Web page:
Mark has two Windows 10 computers, and they're both starting to lag, especially when opening apps. Leo says that usually indicates a hard drive issue. The drive is starting to fail, and the computer keeps trying until it gives up. It could also be the app itself causing lag. But generally, it's usually a hard drive issue. Leo suspects if he replaces the hard drive, it'll speed up. Especially if he gets an SSD. Look in the task manager and see what's hogging the processor. It could be Windows is indexing, or it could be malware.
Nancy has T1 drive encryption on her Samsung 1TB hard drive, but she can't see it on her laptop. Leo says she has to install special drivers that will modify the OS to encrypt the hard drive. But Leo doesn't like a third party having that kind of control. Since she had it on her old hard drive, she is aware and still has the password. So she'll have to re-download the software from Samsung. She can get it here.
Terry wants to know how to replace his hard drive to speed up his boot time. Leo says he can get a new hard drive, but Leo recommends going with an SSD drive instead. Then, he can use the Microsoft Media Creation Tool to create a USB installer from a 16GB USB key and then install Windows onto the SSD. Then restore from backup. Reinstall all the applications, since that'll make the computer run a lot faster too. Remember, it's always best to install the least amount of software possible for security. It'll also keep the computer lean and mean.
Bob wants to know why Dell tech support has gotten so bad? Leo says that's because computers have gotten so cheap, that any tech support isn't profitable to offer unless it's shipped overeas. You can purchase Gold level support, and that's going to be better, but the sad fact is, that because we want cheaper computers, there ins't going to b e any decent suport.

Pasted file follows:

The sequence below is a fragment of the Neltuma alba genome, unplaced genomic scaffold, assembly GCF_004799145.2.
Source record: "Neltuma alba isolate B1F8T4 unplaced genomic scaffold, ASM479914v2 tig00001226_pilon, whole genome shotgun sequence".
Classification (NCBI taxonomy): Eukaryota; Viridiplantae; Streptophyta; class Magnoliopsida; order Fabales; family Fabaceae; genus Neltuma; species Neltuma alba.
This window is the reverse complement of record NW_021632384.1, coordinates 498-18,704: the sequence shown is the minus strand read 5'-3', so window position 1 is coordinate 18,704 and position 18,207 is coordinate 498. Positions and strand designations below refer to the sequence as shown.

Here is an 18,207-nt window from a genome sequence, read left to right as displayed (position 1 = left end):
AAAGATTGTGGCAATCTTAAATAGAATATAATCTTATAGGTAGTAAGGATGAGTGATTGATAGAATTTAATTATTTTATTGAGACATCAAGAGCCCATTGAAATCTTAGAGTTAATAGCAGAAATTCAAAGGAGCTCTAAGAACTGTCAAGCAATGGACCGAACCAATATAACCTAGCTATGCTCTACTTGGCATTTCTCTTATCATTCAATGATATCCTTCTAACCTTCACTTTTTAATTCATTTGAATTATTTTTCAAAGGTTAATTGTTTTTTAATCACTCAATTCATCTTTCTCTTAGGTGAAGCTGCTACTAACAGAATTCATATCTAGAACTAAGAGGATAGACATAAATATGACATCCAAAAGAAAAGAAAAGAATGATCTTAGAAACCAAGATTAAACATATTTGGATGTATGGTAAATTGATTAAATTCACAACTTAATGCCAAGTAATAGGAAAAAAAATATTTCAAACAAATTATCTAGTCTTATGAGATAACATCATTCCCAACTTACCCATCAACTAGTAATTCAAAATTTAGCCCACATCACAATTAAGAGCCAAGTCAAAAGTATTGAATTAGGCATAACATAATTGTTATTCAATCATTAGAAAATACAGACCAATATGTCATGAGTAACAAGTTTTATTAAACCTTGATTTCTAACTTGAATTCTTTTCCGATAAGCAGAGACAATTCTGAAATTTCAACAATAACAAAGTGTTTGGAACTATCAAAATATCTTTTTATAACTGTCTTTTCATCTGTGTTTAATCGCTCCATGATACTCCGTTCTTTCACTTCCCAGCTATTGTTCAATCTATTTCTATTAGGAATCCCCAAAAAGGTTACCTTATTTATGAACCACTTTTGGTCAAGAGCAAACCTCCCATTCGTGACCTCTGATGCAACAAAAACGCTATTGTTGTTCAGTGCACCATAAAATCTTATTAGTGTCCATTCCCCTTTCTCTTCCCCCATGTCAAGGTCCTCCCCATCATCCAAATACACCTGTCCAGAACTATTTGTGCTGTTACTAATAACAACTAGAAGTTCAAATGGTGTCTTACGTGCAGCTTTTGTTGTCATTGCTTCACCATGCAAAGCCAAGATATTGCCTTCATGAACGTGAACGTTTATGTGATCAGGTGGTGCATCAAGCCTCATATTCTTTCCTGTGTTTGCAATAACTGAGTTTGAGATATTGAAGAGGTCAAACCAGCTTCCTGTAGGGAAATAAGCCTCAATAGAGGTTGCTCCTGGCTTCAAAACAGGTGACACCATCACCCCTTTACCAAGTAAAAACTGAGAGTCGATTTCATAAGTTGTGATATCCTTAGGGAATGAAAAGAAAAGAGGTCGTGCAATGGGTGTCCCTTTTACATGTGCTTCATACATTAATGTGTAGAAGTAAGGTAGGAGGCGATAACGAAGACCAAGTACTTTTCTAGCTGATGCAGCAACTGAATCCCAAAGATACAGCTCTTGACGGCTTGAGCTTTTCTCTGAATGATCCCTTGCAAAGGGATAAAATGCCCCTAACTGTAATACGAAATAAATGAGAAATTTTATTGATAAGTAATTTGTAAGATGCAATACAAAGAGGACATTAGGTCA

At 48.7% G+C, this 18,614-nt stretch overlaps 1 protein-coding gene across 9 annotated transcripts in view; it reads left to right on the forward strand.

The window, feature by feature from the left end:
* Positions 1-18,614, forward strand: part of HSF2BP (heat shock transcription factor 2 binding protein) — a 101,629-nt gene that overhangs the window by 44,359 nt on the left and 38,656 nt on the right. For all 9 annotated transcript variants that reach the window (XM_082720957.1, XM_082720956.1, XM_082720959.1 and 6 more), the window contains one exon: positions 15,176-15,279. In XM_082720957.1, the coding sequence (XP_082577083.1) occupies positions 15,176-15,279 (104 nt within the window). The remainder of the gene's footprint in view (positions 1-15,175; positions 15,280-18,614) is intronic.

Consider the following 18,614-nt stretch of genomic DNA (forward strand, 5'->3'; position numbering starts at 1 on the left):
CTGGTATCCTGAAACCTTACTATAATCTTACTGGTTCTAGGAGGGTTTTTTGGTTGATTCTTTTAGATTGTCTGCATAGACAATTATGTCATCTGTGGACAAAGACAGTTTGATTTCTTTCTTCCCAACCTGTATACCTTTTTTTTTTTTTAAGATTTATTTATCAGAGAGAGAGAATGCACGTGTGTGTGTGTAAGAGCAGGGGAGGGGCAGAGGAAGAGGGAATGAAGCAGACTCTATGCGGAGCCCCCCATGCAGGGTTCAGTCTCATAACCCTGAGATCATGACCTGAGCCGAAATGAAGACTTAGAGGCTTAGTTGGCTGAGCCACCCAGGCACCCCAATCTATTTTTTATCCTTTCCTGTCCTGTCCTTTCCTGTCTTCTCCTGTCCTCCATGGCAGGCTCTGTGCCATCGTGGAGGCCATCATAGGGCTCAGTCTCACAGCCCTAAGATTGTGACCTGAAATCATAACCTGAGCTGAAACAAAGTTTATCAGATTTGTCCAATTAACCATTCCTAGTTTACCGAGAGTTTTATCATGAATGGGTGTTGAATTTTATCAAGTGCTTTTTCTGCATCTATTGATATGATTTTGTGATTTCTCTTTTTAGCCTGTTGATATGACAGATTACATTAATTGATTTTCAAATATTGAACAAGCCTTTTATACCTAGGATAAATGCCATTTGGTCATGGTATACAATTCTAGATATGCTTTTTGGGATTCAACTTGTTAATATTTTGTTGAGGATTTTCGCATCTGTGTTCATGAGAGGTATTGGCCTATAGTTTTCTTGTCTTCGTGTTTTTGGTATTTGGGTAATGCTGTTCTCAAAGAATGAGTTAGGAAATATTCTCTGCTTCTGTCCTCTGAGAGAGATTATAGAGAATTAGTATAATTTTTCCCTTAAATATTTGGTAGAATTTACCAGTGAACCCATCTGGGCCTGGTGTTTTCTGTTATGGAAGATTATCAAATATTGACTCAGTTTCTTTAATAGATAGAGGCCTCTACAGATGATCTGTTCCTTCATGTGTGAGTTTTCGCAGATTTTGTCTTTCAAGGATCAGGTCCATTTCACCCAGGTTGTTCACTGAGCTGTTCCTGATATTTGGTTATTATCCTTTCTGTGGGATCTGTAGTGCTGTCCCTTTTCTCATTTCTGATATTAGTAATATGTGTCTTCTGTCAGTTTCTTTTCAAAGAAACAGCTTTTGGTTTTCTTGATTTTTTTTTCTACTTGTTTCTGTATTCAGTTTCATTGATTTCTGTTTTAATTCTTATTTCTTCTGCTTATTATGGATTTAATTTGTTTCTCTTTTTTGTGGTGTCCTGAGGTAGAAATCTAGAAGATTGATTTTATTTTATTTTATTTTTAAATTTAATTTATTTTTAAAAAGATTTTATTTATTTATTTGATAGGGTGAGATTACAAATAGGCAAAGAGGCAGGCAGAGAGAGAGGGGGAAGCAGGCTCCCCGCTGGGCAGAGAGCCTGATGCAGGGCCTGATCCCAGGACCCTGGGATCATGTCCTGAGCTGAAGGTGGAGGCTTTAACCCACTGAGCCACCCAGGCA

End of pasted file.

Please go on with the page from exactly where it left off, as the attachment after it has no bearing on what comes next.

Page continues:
Roger has a bunch of old hard drives and wants to know how to wipe them so his data doesn't get compromised. Leo says that you can take the hard drives apart and hit them with a hammer, that pretty much solves the problem, but it can be a bit dangerous and platters are sometimes made of glass and can shatter. You can use a secure eraser like Derik's Boot and Nuke (DBAN). It will write over and erase the data up to 7 times. That usually makes sure the data is unrecoverable. A giant magnet will also work, like SUPER STRONG. A good eWaste recycler should have one.
Kevin just returned from an Alaska Cruise and downloaded all the photos and videos, but his Time Machine backup will not complete it due to insufficient free space. Leo says it sounds like his hard drive has run out of room. Even with 20GB of free space, Time Machine may be taking a snapshot of the drive locally, before backing it up. Choices: Free up space on the internal drive or buy a larger one.
The chatroom says that if the external drive can't be seen, Time Machine will make the backup locally. So make sure it can see the external drive.
Greg has an old Gateway laptop running Windows 7 where it automatically upgraded to Windows 10. Leo says that's a great thing as Windows 7 will go end of life in January, so you're in good shape. But Greg says his screen went blank and is spinning "diagnosing your PC." Leo says it's clearly crashed. The hard drive probably failed, so the choice is to buy a new computer or spend the money to put in a new hard drive. But that computer is pretty old. A new computer will let you do more than that 10-year-old laptop.
Ralph has a Dell computer that spins up the hard drive when it's asleep. What gives? Leo says it's probably running a program like mail in the background and it will still retrieve the email from time to time. Windows 10 also phones home from time to time to check for updates, indexing files, etc. He can always run the Microsoft Process Explorer, as part of Sysinternals, to see what's doing on.
Kris wants to get a new hard drive for his Mac. Leo says to get a 512GB hard drive that will house the OS and programs, and then an external drive for data. Going with a Thunderbolt 3 will make it faster than the internal drive.
Kathy dropped her external hard drive on the floor and now it's not working. It wasn't even that far. Leo says that's just bad luck: it's likely a broken arm or scratched sector. DriveSavers could fix it, but it's very expensive. And if they can't, then nobody can. This is why you back up. Leo recommends a 3-2-1 backup strategy: three backups, on two different formats, one off-site.